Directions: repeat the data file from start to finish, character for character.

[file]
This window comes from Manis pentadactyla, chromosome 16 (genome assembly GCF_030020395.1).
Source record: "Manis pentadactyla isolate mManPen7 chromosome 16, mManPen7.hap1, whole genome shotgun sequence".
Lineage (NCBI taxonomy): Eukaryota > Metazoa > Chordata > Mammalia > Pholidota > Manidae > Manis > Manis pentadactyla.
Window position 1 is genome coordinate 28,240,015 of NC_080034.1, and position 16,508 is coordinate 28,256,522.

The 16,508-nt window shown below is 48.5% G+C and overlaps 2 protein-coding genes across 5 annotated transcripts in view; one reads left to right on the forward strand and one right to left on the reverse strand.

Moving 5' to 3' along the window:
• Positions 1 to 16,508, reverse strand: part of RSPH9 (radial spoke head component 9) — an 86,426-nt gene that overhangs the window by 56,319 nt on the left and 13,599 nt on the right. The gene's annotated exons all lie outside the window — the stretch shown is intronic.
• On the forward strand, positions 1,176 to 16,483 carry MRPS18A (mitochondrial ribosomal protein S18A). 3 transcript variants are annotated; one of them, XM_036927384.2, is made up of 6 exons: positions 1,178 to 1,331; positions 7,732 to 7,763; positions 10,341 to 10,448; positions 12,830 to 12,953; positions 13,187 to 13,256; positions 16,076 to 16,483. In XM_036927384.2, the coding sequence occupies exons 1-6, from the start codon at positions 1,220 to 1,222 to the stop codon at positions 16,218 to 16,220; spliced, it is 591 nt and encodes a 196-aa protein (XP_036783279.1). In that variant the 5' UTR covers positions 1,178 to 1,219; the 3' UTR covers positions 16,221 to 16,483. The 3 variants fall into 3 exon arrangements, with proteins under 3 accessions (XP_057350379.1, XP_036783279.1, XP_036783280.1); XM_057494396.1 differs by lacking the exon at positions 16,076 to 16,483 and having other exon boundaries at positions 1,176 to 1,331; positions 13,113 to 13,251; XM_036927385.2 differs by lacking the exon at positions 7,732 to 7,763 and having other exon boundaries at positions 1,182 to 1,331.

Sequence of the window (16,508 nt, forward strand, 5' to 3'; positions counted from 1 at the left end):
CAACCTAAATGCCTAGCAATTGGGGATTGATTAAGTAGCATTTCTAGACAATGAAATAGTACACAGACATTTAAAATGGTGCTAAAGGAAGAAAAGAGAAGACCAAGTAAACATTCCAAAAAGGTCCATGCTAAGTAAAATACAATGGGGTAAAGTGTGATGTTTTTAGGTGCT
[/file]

This window comes from Manis pentadactyla, chromosome 16 (genome assembly GCF_030020395.1).
Source record: "Manis pentadactyla isolate mManPen7 chromosome 16, mManPen7.hap1, whole genome shotgun sequence".
Lineage (NCBI taxonomy): Eukaryota > Metazoa > Chordata > Mammalia > Pholidota > Manidae > Manis > Manis pentadactyla.
Window position 1 is genome coordinate 28,240,015 of NC_080034.1, and position 16,508 is coordinate 28,256,522.

The 16,508-nt window shown below is 48.5% G+C and overlaps 2 protein-coding genes across 5 annotated transcripts in view; one reads left to right on the forward strand and one right to left on the reverse strand.

Moving 5' to 3' along the window:
• Positions 1 to 16,508, reverse strand: part of RSPH9 (radial spoke head component 9) — an 86,426-nt gene that overhangs the window by 56,319 nt on the left and 13,599 nt on the right. The gene's annotated exons all lie outside the window — the stretch shown is intronic.
• On the forward strand, positions 1,176 to 16,483 carry MRPS18A (mitochondrial ribosomal protein S18A). 3 transcript variants are annotated; one of them, XM_036927384.2, is made up of 6 exons: positions 1,178 to 1,331; positions 7,732 to 7,763; positions 10,341 to 10,448; positions 12,830 to 12,953; positions 13,187 to 13,256; positions 16,076 to 16,483. In XM_036927384.2, the coding sequence occupies exons 1-6, from the start codon at positions 1,220 to 1,222 to the stop codon at positions 16,218 to 16,220; spliced, it is 591 nt and encodes a 196-aa protein (XP_036783279.1). In that variant the 5' UTR covers positions 1,178 to 1,219; the 3' UTR covers positions 16,221 to 16,483. The 3 variants fall into 3 exon arrangements, with proteins under 3 accessions (XP_057350379.1, XP_036783279.1, XP_036783280.1); XM_057494396.1 differs by lacking the exon at positions 16,076 to 16,483 and having other exon boundaries at positions 1,176 to 1,331; positions 13,113 to 13,251; XM_036927385.2 differs by lacking the exon at positions 7,732 to 7,763 and having other exon boundaries at positions 1,182 to 1,331.

Sequence of the window (16,508 nt, forward strand, 5' to 3'; positions counted from 1 at the left end):
CAACCTAAATGCCTAGCAATTGGGGATTGATTAAGTAGCATTTCTAGACAATGAAATAGTACACAGACATTTAAAATGGTGCTAAAGGAAGAAAAGAGAAGACCAAGTAAACATTCCAAAAAGGTCCATGCTAAGTAAAATACAATGGGGTAAAGTGTGATGTTTTTAGGTGCT